• You will miss the spontaneity of meeting people in the hallways and break rooms. That’s just natural, because you are human. There’s not much we can do about that right now other than reach out to people randomly just to say hi (see Slack, IM, phone, video), which isn’t great, but it does help. Interact with other humans, just at a distance.
  • Just because you have Netflix at home, doesn’t mean you can watch it. Keep work/home systems separate as much as possible. Just because your work laptop is in the room where you usually watch Hulu and check FB doesn’t mean you can watch Hulu and check FB on your work laptop. The temptation is strong. Don’t check social media all day if that’s not something you do at work. If it IS what you do at work, are you hiring?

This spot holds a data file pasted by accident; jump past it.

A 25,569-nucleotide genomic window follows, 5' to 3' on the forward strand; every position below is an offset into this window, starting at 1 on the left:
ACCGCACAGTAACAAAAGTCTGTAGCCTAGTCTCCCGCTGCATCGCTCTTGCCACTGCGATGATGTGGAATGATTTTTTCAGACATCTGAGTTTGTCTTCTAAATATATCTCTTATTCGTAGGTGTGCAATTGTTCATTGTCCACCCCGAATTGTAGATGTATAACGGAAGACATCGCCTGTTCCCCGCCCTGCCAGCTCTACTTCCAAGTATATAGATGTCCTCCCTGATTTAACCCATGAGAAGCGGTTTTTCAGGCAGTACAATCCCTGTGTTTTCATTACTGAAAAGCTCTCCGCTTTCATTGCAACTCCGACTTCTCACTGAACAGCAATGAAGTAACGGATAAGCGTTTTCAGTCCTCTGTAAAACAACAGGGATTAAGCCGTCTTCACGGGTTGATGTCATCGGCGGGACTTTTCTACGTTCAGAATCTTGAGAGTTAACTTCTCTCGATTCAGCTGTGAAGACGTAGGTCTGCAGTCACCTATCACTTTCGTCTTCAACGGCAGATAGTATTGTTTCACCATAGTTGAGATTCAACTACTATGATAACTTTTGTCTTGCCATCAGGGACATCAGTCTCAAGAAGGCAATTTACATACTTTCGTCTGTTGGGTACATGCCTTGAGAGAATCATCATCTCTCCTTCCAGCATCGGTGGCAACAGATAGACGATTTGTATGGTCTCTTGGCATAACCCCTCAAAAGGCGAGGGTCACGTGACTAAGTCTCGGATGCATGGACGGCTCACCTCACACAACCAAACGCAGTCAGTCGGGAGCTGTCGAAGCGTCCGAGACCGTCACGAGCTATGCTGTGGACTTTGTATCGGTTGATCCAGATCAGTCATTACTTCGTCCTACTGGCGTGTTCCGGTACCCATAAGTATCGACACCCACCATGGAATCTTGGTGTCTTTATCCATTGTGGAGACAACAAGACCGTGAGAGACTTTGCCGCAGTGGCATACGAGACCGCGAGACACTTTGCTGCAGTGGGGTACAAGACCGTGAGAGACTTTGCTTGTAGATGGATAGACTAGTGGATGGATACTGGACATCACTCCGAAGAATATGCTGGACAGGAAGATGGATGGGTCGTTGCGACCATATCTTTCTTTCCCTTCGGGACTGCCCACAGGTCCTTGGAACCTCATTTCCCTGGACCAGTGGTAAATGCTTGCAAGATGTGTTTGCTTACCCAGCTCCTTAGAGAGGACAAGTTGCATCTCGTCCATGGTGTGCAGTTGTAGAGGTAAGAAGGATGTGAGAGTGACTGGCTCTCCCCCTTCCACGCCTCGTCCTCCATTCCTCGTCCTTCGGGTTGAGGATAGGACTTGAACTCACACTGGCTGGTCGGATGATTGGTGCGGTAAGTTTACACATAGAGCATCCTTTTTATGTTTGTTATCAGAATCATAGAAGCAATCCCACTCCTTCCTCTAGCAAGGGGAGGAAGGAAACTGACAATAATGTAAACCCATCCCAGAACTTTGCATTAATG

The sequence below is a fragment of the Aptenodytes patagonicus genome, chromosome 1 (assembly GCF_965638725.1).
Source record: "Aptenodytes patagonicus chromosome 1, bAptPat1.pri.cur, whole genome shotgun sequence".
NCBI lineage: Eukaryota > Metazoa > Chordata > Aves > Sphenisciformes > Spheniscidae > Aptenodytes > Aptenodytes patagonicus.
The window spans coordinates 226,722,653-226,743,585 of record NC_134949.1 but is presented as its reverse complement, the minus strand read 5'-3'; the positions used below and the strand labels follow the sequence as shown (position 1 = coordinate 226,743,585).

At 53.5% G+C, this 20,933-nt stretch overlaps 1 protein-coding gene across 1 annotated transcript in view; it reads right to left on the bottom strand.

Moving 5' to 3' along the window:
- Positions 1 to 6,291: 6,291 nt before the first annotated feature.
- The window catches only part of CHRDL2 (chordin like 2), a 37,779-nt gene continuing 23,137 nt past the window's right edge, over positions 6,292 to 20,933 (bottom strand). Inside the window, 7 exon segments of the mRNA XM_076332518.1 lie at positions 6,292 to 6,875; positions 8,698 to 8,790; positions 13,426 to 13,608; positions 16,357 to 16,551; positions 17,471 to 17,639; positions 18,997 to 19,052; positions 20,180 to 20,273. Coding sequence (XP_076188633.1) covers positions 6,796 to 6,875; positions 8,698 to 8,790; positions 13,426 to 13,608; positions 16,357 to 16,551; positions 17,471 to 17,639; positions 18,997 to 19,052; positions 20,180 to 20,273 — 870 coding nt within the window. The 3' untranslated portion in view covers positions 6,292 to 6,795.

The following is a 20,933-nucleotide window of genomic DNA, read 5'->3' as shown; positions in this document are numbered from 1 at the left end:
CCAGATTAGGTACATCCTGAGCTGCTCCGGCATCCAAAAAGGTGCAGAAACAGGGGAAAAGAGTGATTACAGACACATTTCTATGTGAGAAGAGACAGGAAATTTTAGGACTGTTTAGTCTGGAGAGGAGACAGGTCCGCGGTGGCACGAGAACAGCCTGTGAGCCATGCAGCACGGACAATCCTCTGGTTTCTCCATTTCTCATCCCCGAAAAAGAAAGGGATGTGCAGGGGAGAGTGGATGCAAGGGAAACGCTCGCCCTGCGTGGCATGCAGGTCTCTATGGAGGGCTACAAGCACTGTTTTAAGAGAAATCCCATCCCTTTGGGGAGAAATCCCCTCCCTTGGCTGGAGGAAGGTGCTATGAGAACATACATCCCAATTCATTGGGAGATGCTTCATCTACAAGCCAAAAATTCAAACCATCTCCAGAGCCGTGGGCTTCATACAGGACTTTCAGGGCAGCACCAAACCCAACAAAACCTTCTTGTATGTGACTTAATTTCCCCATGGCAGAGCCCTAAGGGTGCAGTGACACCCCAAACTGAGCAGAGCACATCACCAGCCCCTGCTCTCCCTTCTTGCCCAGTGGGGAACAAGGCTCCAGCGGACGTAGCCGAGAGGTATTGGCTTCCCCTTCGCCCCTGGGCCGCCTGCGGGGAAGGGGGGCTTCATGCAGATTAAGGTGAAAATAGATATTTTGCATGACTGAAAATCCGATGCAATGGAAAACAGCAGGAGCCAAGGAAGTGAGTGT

• Computer chargers/cables! Phone chargers/cables! USB cables! Where are they all? Do you have them?
  • The chair and desk you are working from at home was probably not built for long-term office use. Stand up and get out of it, move around and exercise your wrists, they aren’t used to being in this position for extended periods of time.
  • Get out of the house if the weather is nice. Don’t go to the mall, just go for a walk or a bike ride. I used to grab my laptop and go work at a coffeeshop when I got cabin fever: now that’s not really an option. But you can maintain pretty good social distancing by walking in the park.
  • Wash your hands. You may be working from home: the rest of your family may not be.